It started with a bump on 14-year-old Tanner Dell’s knee — the sort of thing any active boy might experience.
But when the swelling began to grow, his parents, Kirt and Connie Dell, took him to their doctor, who called it a tumor, performed surgery to remove it and sent it for testing.
“Based on the fact Tanner didn’t have any pain or limited mobility, we were optimistic that the tumor was benign,” his father said. Tanner and his friends nicknamed the tumor “Tommy.” That was Oct. 14.
On Oct. 21, the family received the news that the tumor was cancer and they were being referred to Children’s Hospital in Iowa City for treatment.
“How do you tell your 14-year-old son who seems perfectly healthy that he has cancer?” Connie recalled. “Our answer — be truthful and optimistic. We knew the only way to beat this was for Tanner to fight hard, remain positive and believe that he will win.”
The week of Oct. 25 was filled with appointments in Iowa City — CT Scan, MRI, bone scan, PET scan, X-rays—“the whole gambit.”
On Oct. 28 Tanner underwent surgery to install a port for chemo treatments and to reopen the area where the tumor had been to get a biopsy on surrounding tissue.
All those tests came back clear, and back at school, Tanner was willing to show his battle scars to his friends.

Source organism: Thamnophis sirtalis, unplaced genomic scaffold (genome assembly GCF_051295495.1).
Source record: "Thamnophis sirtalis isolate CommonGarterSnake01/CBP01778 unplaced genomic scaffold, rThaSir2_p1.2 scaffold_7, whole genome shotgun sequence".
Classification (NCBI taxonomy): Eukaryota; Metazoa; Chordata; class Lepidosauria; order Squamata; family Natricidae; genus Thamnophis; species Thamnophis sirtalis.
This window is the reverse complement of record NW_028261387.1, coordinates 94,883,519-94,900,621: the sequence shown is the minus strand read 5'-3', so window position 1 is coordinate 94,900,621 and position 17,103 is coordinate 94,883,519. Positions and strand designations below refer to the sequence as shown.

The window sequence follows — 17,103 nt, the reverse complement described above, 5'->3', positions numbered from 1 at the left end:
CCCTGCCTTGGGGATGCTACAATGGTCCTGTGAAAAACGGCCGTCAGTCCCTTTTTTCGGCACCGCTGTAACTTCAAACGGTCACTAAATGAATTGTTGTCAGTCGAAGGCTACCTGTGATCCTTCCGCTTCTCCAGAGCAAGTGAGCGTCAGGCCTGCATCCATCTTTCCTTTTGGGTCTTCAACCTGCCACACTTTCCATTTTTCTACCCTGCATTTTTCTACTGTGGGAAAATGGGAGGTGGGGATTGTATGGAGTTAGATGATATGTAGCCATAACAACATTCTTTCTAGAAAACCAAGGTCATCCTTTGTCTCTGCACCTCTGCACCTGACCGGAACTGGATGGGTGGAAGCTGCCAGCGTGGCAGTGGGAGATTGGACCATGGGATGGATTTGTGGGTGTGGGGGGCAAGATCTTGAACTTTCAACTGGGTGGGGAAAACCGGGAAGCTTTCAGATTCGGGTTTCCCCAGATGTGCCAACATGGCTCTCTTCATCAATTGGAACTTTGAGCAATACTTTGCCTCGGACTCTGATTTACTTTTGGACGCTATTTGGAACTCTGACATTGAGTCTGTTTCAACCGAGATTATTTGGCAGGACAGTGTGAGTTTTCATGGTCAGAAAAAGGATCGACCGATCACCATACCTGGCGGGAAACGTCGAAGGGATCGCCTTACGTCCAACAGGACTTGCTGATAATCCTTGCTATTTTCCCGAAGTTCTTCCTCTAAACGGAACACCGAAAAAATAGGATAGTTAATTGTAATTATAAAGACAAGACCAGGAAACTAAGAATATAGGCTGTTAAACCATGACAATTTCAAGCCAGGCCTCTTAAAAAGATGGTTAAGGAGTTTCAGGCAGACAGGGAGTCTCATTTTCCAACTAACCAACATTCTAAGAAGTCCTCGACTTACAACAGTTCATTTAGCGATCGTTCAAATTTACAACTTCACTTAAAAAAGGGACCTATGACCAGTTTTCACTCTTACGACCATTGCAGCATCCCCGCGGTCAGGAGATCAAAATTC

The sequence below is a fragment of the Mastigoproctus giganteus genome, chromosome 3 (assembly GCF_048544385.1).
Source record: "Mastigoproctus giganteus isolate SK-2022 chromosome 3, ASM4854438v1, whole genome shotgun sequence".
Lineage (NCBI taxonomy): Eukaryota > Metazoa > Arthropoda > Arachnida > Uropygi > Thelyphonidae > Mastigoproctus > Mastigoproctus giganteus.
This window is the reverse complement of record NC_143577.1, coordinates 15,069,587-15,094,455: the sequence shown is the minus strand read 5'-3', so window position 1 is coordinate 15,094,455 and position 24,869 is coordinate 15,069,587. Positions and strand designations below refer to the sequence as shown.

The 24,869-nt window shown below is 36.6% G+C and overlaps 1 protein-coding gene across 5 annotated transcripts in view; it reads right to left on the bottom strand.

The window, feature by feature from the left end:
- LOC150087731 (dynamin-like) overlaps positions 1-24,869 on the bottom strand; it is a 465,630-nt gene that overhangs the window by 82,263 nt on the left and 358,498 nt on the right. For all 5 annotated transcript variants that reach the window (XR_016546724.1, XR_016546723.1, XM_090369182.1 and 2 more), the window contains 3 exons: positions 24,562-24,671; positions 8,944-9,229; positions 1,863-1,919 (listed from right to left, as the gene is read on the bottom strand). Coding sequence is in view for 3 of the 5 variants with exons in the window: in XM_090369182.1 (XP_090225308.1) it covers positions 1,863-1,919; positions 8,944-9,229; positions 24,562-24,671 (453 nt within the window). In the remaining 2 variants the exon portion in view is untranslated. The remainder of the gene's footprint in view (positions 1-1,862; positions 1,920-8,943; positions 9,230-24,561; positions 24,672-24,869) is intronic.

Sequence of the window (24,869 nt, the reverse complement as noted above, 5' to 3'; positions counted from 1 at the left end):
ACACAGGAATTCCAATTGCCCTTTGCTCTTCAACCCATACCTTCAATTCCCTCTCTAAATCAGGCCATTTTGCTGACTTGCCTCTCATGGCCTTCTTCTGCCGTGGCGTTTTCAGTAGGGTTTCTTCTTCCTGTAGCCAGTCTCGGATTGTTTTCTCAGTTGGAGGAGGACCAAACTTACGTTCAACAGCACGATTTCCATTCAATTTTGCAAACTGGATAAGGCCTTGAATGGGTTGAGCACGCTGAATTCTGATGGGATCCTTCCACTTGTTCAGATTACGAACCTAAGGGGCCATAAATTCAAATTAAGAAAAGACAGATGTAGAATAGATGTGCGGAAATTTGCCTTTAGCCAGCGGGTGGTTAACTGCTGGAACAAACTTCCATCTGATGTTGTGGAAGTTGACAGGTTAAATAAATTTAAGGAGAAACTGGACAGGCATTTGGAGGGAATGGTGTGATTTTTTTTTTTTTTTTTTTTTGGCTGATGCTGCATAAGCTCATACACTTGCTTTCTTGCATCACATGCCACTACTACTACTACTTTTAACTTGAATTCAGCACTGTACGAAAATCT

On Nov. 2, Tanner began his chemo treatments.
“It was an overwhelming experience for all of us,” Connie remembers. “Kirt and I spent hours being trained by one of the oncology nurses on how to take care of Tanner at home. We also learned how to administer shots, which would have to be done on a daily basis between treatments.
“That first round lasted three days. When we came home on Saturday, it felt like we were bringing home a newborn. Our family room soon turned into a mini pharmacy and a library with stacks of information.
“Thankfully, we had lots of support from family and friends.”
After the first few days at home, Tanner regained enough strength to make it to school for a few hours on a couple of days. Tanner was surprised at school one day by the entire student body wearing yellow as a sign of support.
The following weekend Tanner’s AAU basketball team was playing at Cal-Wheat. The team’s warm-up shirts were newly adorned with a slogan to support Tanner: “Never give up – Stand Up To Cancer For Tanner.” Tanner even played a few minutes of basketball that day. “ We didn’t care who won that day. Tanner was out on the floor and that meant the world to us,” Connie said.
LOSING HIS HAIR
By the beginning of the next week, Tanner began to lose his hair.
He already knew that some of the boys would get buzz cuts with him when the time came, so on the spur of the moment, Tanner and friends headed to Lisa Sullivan’s shop in Goose Lake, where nine boys and three dads got buzz cuts.
What could have been a scary experience was turned into lots of laughs and great pictures and a truly fun event, thanks to Tanner’s friends.
Round two of chemo started on Nov. 16 and was a longer course — scheduled for five or six days.